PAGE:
Coconut oil is a versatile oil that can be used with a variety of cooking methods. Unlike olive oil, coconut oil has a higher smoke point and can be cooked at higher temperatures without the risk of burning your food or causing a fire. Coconut oil is healthy because it is made up of medium chain triglycerides (MCTs), components of fat which take less time to metabolize than the long chain triglycerides found in other common oils such as olive, peanut, and canola. The less time it takes a fat to metabolize, the less time it has to float around in the blood, reducing the risk of atherosclerosis. Consider the following ideas when trying to use coconut oil in your recipes.
Remember, coconut oil has a high smoke point and can be used to pan fry meats, vegetables, and sauces. Because of its subtle sweet coconut flavor, it works really well with tropical and islander style dishes like stir-fry and jerk-seasoned chicken. You don’t have to use coconut oil only for special occasions, however. It can be used in place of canola or vegetable oils for things like grilled cheese sandwiches, eggs, and anything else you pan fry. It will impart a coconut flavor, however, so be mindful of the dishes it is used in if you do not like this flavor.
Coconut oil stands up to high roasting temperatures and is a nice flavor addition to roasted vegetables, meats, and casseroles. Because of its slightly sweet flavor, consider using it to coat sweet potatoes or carrots just before roasting to illicit the intrinsic sweetness of these vegetables. You can even use coconut oil to coat the inside of baking dishes to prevent foods from sticking to the sides of the dish.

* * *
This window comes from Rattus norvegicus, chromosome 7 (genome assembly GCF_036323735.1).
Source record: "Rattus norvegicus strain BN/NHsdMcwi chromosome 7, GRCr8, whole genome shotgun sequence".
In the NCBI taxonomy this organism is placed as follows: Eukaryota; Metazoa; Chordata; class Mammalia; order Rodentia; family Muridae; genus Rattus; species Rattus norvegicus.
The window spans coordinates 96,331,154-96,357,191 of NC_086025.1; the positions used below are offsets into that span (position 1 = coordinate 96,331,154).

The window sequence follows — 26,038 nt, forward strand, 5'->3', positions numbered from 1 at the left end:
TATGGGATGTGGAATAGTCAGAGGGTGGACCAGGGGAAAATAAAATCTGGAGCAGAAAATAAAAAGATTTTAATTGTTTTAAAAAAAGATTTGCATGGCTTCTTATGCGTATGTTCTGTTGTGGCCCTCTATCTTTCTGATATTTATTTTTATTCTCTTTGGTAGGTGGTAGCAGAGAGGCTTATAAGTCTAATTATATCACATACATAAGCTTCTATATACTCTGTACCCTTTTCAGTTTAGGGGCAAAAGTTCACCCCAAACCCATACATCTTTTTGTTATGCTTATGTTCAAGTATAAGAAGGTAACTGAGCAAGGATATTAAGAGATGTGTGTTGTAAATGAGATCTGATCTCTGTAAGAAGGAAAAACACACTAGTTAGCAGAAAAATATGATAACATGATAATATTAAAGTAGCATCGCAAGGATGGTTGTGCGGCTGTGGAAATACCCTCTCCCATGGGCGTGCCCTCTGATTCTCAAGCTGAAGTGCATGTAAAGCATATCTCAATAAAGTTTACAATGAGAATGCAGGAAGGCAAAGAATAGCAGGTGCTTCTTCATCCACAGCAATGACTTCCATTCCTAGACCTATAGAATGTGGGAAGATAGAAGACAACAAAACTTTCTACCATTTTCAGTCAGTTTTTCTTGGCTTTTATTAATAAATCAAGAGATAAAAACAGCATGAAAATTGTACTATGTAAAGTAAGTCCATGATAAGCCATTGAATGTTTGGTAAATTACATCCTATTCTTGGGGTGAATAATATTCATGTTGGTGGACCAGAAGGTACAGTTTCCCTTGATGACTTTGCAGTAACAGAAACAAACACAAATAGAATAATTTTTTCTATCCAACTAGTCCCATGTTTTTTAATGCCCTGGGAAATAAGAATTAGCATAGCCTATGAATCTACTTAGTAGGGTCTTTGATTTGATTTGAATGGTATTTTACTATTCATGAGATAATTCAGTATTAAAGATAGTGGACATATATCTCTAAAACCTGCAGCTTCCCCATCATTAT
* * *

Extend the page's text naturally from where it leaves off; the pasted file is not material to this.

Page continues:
To make a healthier baked good, try swapping out the butter in a recipe for the same amount of coconut oil. Because coconut oil is a highly saturated fat, it is solid at room temperature and can be used in amounts comparable to butter. Coconut oil is quite sensitive to temperature and will remain liquid if left out at room temperature. However, if stored in the refrigerator or left out during the colder months of the year, it will harden and resemble the consistency of butter.
When in liquid form, consider using a tablespoon or two to flavor a dish just before serving. Drizzle a little on soups and cooked grains, like rice or quinoa. Make a tropical inspired bowl of oatmeal topped with pineapple, walnuts, and drizzle of coconut oil. You can even top your homemade popcorn with a little coconut oil and a dash of cinnamon.
Coconut milk and coconut oil are widely used in many different curry dishes. Use the coconut oil to sauté the vegetables and aromatics of your curry, then add your spices and coconut milk. When done, place over a bed of rice and drizzle the final product with a little coconut oil.